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In Mali and Egypt, as music goes, so does democracy

After five years of coups and insurgencies, the two countries have followed different tunes

February 23, 2016 2:00AM ET

In the past five years, the West African nation of Mali has suffered through a military coup, an attempted countercoup and the eruption of a major insurgency in the northern part of the country. But the capital, Bamako, still pulses with the culture of music, from traditional kora and ngoni to slow Songhoy Blues jams and from Touareg rock to West African hip-hop. Two festivals ran concurrently there last month, the Festival Acoustik de Bamako and a Dogon heritage festival.

Meanwhile, Egypt is in the midst of the most invasive crackdown on citizens in its modern history, five years after the overthrow of the dictator Hosni Mubarak. Thousands of people have been killed, and tens of thousands have been imprisoned, tortured and disappeared. Police are breaking into people’s homes around Cairo’s Tahrir Square and searching their Facebook and email accounts, looking for anyone who might still espouse the goals of the Jan. 25, 2011, revolution. On once occupied streets, the music has gone silent. In the Sinai desert, an anti-government insurgency rages on, but the government has little incentive to end it, since it functions as a justification for suspending freedoms.

Why are these two countries in opposite circumstances five years after what should always have been understood as an Afro-Arab Spring? In theory, the situation should be the reverse. Egypt’s GDP per capita is triple Mali’s; its human development index rating, literacy rate and level of industrialization are almost double; and its life expectancy is 20 years longer. Egypt has a relatively educated population and a historically strong state that at least has the potential to govern and develop the country. For its part, Mali remains by almost every measure one of the poorest countries on earth.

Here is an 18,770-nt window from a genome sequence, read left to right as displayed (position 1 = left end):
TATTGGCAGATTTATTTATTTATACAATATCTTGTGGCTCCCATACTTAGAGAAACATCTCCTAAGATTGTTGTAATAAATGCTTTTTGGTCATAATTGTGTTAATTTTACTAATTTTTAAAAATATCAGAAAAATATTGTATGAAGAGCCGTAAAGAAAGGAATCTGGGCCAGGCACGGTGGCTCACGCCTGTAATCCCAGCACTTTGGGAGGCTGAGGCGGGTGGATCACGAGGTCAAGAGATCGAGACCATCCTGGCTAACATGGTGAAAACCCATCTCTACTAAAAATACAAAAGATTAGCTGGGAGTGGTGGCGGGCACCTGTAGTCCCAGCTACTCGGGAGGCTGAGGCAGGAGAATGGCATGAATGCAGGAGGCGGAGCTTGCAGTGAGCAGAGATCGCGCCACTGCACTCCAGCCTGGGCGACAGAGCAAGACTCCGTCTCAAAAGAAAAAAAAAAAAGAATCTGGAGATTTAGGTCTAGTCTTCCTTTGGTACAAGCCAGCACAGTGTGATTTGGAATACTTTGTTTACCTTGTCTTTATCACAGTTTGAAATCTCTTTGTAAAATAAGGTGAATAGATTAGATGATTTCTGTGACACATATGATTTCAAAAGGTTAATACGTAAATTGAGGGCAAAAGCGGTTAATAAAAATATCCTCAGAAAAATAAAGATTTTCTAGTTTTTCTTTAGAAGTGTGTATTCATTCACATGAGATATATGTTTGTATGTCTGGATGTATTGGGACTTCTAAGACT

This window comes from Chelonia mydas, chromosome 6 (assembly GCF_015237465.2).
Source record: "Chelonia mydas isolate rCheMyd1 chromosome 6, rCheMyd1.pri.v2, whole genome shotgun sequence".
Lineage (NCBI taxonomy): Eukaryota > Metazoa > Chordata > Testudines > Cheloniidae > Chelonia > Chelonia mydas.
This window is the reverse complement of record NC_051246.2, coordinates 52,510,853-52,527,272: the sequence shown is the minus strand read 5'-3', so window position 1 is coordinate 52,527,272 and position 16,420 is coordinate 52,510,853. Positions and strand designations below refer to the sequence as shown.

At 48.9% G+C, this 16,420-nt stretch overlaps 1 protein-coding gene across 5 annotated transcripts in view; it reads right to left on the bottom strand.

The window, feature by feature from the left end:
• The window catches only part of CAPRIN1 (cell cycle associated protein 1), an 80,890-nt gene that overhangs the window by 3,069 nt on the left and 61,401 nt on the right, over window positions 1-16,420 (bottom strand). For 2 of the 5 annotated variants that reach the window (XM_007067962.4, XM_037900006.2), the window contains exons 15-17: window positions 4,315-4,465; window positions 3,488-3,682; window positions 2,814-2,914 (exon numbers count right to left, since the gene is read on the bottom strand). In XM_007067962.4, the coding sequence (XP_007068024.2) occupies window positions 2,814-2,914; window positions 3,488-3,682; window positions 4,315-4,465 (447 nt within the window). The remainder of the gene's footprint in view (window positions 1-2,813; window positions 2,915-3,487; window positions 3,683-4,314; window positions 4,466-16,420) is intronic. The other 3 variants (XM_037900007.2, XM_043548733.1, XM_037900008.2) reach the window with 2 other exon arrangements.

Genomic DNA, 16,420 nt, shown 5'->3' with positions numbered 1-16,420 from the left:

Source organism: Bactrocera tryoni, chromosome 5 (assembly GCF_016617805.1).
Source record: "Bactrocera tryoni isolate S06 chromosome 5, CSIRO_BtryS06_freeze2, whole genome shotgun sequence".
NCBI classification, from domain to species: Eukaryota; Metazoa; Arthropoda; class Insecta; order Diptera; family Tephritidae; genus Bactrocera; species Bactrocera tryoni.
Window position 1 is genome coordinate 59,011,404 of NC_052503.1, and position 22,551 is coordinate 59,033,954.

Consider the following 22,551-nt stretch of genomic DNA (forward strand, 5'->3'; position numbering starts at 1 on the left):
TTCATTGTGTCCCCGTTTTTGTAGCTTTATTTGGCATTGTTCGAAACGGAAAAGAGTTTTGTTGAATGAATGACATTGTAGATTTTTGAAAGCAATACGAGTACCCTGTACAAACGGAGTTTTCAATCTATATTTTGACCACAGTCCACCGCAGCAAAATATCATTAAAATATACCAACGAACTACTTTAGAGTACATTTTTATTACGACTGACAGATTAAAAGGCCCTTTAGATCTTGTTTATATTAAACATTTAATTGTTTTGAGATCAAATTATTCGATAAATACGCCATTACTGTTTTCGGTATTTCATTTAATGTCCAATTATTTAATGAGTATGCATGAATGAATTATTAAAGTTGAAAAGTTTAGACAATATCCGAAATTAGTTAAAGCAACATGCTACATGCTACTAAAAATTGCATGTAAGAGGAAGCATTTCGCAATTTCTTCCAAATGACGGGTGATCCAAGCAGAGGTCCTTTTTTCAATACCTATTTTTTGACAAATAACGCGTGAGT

The two countries both contain ungoverned desert regions, home to disaffected and marginalized populations who for centuries have been engaged in long-distance trade outside the bounds of state control. More recently, as the level of state neglect and broken promises became intolerable, foreign-influenced religious insurgencies have been able to infiltrate and take over some of these areas.

Mali is certainly not the economic African success story it was once described as, and its government and security forces are not free of corruption and abuse. Yet it is experiencing a renewed democracy and a cultural renaissance, both pitted against the religious extremism that nearly ripped the country in half. In Mali some of the most beautiful, complex and virtuosic music on earth is being weaponized in the struggle against Islamist extremism.

Minister of Culture N’Diaye Ramatoulaye Diallo explained why her government is so interested in supporting music, saying, “Our way to be back onto the world stage is our music … our oil.” Music is at the heart of Mali’s attempt to secure international support; there are over 10,000 troops from 47 countries as part of a United Nations peacekeeping mission in Mali. The government wants to ensure the pacification of Islamic rebels, a continued peace process with potential separatists in the north, a reduced degree of alienation between the elite and the mass of citizens, a strengthening of civil society and a diminishing of regional cleavages.